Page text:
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Neoadjuvant Chemotherapy With Oxaliplatin and Fluoropyrimidine Versus Upfront Surgery for Locally Advanced Colon Cancer: The Randomized, Phase III OPTICAL Trial

J Clin Oncol. 2024 Apr 2:JCO2301889. doi: 10.1200/JCO.23.01889. Online ahead of print.


PURPOSE: The role of neoadjuvant chemotherapy (NAC) in colon cancer remains unclear. This trial investigated whether 3 months of modified infusional fluorouracil, leucovorin, and oxaliplatin (mFOLFOX6) or capecitabine and oxaliplatin (CAPOX) as NAC could improve outcomes in patients with locally advanced colon cancer versus upfront surgery.

PATIENTS AND METHODS: OPTICAL was a randomized, phase III trial in patients with clinically staged locally advanced colon cancer (T3 with extramural spread into the mesocolic fat ≥5 mm or T4). Patients were randomly assigned 1:1 to receive six preoperative cycles of mFOLFOX6 or four cycles of CAPOX, followed by surgery and adjuvant chemotherapy (NAC group), or immediate surgery and the physician’s choice of adjuvant chemotherapy (upfront surgery group). The primary end point was 3-year disease-free survival (DFS) assessed in the modified intention-to-treat (mITT) population.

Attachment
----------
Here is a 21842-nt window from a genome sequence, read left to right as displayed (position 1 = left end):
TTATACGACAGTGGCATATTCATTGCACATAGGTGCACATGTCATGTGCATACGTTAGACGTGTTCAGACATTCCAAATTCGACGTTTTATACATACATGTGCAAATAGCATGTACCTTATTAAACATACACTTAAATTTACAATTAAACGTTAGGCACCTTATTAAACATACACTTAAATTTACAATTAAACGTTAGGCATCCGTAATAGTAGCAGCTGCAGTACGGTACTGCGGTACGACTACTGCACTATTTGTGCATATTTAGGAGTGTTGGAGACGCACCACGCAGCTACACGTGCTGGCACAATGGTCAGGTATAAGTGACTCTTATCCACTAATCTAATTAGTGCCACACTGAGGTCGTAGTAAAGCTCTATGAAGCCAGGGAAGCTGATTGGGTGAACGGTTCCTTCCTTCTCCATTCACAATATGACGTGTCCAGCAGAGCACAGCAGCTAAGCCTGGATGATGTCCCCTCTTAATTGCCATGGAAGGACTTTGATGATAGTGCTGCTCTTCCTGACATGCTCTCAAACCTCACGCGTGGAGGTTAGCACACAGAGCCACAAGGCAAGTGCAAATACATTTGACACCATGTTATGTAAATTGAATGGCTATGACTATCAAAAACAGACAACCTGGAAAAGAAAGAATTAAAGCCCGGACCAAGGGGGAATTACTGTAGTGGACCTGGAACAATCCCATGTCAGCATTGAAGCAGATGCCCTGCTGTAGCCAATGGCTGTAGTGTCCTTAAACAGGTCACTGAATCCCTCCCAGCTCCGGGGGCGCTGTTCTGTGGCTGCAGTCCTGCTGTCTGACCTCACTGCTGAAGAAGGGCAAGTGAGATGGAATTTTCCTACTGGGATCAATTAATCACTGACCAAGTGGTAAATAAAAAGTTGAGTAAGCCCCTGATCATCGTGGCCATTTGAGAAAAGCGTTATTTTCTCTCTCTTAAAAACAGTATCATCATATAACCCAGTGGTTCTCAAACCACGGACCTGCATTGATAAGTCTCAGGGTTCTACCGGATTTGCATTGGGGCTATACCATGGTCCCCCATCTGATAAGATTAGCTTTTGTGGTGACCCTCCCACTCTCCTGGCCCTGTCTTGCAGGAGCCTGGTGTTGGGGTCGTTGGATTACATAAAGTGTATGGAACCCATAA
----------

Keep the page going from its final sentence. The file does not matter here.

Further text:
RESULTS: Between January 2016 and April 2021, of the 752 patients enrolled, 744 patients were included in the mITT analysis (371 in the NAC group; 373 in the upfront surgery group). At a median follow-up of 48.0 months (IQR, 46.0-50.1), 3-year DFS rates were 82.1% in the NAC group and 77.5% in the upfront surgery group (stratified hazard ratio [HR], 0.74 [95% CI, 0.54 to 1.03]). The R0 resection was achieved in 98% of patients who underwent surgery in both groups. Compared with upfront surgery, NAC resulted in a 7% pathologic complete response rate (pCR), significantly lower rates of advanced tumor staging (pT3-4: 77% v 94%), lymph node metastasis (pN1-2: 31% v 46%), and potentially improved overall survival (stratified HR, 0.44 [95% CI, 0.25 to 0.77]).

CONCLUSION: NAC with mFOLFOX6 or CAPOX did not show a significant DFS benefit. However, this neoadjuvant approach was safe, resulted in substantial pathologic downstaging, and appears to be a viable therapeutic option for locally advanced colon cancer.

PMID:38564700 | DOI:10.1200/JCO.23.01889

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